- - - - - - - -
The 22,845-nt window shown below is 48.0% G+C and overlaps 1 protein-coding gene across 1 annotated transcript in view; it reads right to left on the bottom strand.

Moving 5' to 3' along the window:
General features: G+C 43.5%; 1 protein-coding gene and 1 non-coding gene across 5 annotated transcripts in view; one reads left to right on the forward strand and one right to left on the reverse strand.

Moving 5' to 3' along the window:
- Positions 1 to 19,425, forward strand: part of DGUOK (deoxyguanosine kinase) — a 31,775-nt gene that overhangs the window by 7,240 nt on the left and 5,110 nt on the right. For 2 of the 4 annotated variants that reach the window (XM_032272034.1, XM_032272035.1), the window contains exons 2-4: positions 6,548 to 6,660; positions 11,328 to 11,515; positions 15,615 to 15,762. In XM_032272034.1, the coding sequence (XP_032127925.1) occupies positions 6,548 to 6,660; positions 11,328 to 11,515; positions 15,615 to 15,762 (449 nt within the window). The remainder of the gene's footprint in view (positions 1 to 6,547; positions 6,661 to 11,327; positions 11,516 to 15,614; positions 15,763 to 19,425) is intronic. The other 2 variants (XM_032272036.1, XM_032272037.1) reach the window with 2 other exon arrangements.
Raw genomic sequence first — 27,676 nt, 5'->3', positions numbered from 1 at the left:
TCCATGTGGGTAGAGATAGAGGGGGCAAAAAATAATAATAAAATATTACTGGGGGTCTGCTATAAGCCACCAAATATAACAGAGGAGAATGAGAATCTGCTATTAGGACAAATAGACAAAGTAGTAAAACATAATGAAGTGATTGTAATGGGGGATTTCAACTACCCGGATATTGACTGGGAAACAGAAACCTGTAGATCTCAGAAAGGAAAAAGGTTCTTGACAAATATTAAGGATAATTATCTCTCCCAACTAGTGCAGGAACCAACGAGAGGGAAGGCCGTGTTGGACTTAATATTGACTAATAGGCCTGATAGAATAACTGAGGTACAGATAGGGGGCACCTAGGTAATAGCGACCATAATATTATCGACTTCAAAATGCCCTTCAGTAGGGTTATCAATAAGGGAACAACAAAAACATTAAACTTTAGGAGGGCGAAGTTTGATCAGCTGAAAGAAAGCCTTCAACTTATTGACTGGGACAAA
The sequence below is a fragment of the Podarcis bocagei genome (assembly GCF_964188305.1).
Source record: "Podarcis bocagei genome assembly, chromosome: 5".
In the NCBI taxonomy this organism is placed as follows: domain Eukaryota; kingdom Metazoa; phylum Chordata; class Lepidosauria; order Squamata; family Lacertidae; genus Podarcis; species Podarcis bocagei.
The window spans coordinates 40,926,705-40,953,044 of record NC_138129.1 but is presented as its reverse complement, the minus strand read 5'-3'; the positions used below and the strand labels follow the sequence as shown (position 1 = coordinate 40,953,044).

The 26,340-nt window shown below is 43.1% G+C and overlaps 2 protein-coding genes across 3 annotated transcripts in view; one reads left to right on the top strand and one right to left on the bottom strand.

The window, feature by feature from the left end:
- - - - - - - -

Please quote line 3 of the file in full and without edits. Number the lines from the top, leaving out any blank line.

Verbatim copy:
General features: G+C 43.5%; 1 protein-coding gene and 1 non-coding gene across 5 annotated transcripts in view; one reads left to right on the forward strand and one right to left on the reverse strand.